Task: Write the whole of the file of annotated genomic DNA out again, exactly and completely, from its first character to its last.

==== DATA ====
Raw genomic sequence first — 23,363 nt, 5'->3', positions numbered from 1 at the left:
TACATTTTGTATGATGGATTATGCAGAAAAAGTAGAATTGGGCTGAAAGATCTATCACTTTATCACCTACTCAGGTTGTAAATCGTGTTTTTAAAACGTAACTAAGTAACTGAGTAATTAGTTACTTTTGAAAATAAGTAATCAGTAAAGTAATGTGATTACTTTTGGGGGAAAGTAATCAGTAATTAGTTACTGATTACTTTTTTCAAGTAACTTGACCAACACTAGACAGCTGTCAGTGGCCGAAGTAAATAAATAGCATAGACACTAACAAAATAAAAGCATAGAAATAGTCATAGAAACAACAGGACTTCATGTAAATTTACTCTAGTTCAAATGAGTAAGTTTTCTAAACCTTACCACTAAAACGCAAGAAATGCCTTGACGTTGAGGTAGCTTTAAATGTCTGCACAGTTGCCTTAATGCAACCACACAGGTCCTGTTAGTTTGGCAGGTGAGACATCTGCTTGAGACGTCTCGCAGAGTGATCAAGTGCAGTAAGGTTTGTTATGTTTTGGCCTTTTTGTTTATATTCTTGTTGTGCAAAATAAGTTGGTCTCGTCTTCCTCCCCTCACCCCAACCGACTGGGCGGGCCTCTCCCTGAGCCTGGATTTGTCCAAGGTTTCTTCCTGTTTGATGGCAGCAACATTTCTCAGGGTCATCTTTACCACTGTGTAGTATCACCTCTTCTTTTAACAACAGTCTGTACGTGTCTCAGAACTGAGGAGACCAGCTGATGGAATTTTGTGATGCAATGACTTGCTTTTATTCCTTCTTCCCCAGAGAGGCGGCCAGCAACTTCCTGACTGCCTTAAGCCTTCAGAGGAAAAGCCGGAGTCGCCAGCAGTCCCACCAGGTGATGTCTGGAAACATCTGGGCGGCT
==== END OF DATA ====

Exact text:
Raw genomic sequence first — 23,363 nt, 5'->3', positions numbered from 1 at the left:
TACATTTTGTATGATGGATTATGCAGAAAAAGTAGAATTGGGCTGAAAGATCTATCACTTTATCACCTACTCAGGTTGTAAATCGTGTTTTTAAAACGTAACTAAGTAACTGAGTAATTAGTTACTTTTGAAAATAAGTAATCAGTAAAGTAATGTGATTACTTTTGGGGGAAAGTAATCAGTAATTAGTTACTGATTACTTTTTTCAAGTAACTTGACCAACACTAGACAGCTGTCAGTGGCCGAAGTAAATAAATAGCATAGACACTAACAAAATAAAAGCATAGAAATAGTCATAGAAACAACAGGACTTCATGTAAATTTACTCTAGTTCAAATGAGTAAGTTTTCTAAACCTTACCACTAAAACGCAAGAAATGCCTTGACGTTGAGGTAGCTTTAAATGTCTGCACAGTTGCCTTAATGCAACCACACAGGTCCTGTTAGTTTGGCAGGTGAGACATCTGCTTGAGACGTCTCGCAGAGTGATCAAGTGCAGTAAGGTTTGTTATGTTTTGGCCTTTTTGTTTATATTCTTGTTGTGCAAAATAAGTTGGTCTCGTCTTCCTCCCCTCACCCCAACCGACTGGGCGGGCCTCTCCCTGAGCCTGGATTTGTCCAAGGTTTCTTCCTGTTTGATGGCAGCAACATTTCTCAGGGTCATCTTTACCACTGTGTAGTATCACCTCTTCTTTTAACAACAGTCTGTACGTGTCTCAGAACTGAGGAGACCAGCTGATGGAATTTTGTGATGCAATGACTTGCTTTTATTCCTTCTTCCCCAGAGAGGCGGCCAGCAACTTCCTGACTGCCTTAAGCCTTCAGAGGAAAAGCCGGAGTCGCCAGCAGTCCCACCAGGTGATGTCTGGAAACATCTGGGCGGCT